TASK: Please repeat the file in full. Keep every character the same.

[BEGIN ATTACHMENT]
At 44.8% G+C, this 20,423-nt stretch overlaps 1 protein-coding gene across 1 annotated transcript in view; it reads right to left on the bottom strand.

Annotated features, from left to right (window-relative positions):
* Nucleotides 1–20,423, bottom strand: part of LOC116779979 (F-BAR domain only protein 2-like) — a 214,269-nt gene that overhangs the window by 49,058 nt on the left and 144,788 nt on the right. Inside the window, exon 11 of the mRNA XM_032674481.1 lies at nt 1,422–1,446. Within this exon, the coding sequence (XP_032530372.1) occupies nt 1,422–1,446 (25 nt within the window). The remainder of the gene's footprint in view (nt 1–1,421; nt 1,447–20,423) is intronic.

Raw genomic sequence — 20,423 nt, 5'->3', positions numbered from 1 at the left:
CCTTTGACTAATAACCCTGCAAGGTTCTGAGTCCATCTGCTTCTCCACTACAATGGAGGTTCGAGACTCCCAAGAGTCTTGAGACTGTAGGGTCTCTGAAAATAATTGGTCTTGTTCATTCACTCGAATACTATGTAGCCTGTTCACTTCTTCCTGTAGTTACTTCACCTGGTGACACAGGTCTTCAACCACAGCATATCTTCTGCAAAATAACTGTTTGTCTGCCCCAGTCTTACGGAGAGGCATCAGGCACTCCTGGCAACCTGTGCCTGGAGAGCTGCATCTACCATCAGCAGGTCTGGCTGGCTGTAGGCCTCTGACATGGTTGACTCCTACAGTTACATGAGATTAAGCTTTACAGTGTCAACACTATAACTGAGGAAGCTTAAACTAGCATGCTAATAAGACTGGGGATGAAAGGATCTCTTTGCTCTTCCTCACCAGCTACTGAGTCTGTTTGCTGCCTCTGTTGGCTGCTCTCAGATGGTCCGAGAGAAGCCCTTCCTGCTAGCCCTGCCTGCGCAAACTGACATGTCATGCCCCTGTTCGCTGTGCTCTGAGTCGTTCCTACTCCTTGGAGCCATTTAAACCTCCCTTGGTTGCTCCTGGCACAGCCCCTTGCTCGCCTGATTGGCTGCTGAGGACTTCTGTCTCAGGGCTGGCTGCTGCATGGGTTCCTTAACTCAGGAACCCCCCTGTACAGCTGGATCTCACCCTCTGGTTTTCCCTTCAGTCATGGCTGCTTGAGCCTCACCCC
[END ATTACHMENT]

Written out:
At 44.8% G+C, this 20,423-nt stretch overlaps 1 protein-coding gene across 1 annotated transcript in view; it reads right to left on the bottom strand.

Annotated features, from left to right (window-relative positions):
* Nucleotides 1–20,423, bottom strand: part of LOC116779979 (F-BAR domain only protein 2-like) — a 214,269-nt gene that overhangs the window by 49,058 nt on the left and 144,788 nt on the right. Inside the window, exon 11 of the mRNA XM_032674481.1 lies at nt 1,422–1,446. Within this exon, the coding sequence (XP_032530372.1) occupies nt 1,422–1,446 (25 nt within the window). The remainder of the gene's footprint in view (nt 1–1,421; nt 1,447–20,423) is intronic.

Raw genomic sequence — 20,423 nt, 5'->3', positions numbered from 1 at the left:
CCTTTGACTAATAACCCTGCAAGGTTCTGAGTCCATCTGCTTCTCCACTACAATGGAGGTTCGAGACTCCCAAGAGTCTTGAGACTGTAGGGTCTCTGAAAATAATTGGTCTTGTTCATTCACTCGAATACTATGTAGCCTGTTCACTTCTTCCTGTAGTTACTTCACCTGGTGACACAGGTCTTCAACCACAGCATATCTTCTGCAAAATAACTGTTTGTCTGCCCCAGTCTTACGGAGAGGCATCAGGCACTCCTGGCAACCTGTGCCTGGAGAGCTGCATCTACCATCAGCAGGTCTGGCTGGCTGTAGGCCTCTGACATGGTTGACTCCTACAGTTACATGAGATTAAGCTTTACAGTGTCAACACTATAACTGAGGAAGCTTAAACTAGCATGCTAATAAGACTGGGGATGAAAGGATCTCTTTGCTCTTCCTCACCAGCTACTGAGTCTGTTTGCTGCCTCTGTTGGCTGCTCTCAGATGGTCCGAGAGAAGCCCTTCCTGCTAGCCCTGCCTGCGCAAACTGACATGTCATGCCCCTGTTCGCTGTGCTCTGAGTCGTTCCTACTCCTTGGAGCCATTTAAACCTCCCTTGGTTGCTCCTGGCACAGCCCCTTGCTCGCCTGATTGGCTGCTGAGGACTTCTGTCTCAGGGCTGGCTGCTGCATGGGTTCCTTAACTCAGGAACCCCCCTGTACAGCTGGATCTCACCCTCTGGTTTTCCCTTCAGTCATGGCTGCTTGAGCCTCACCCC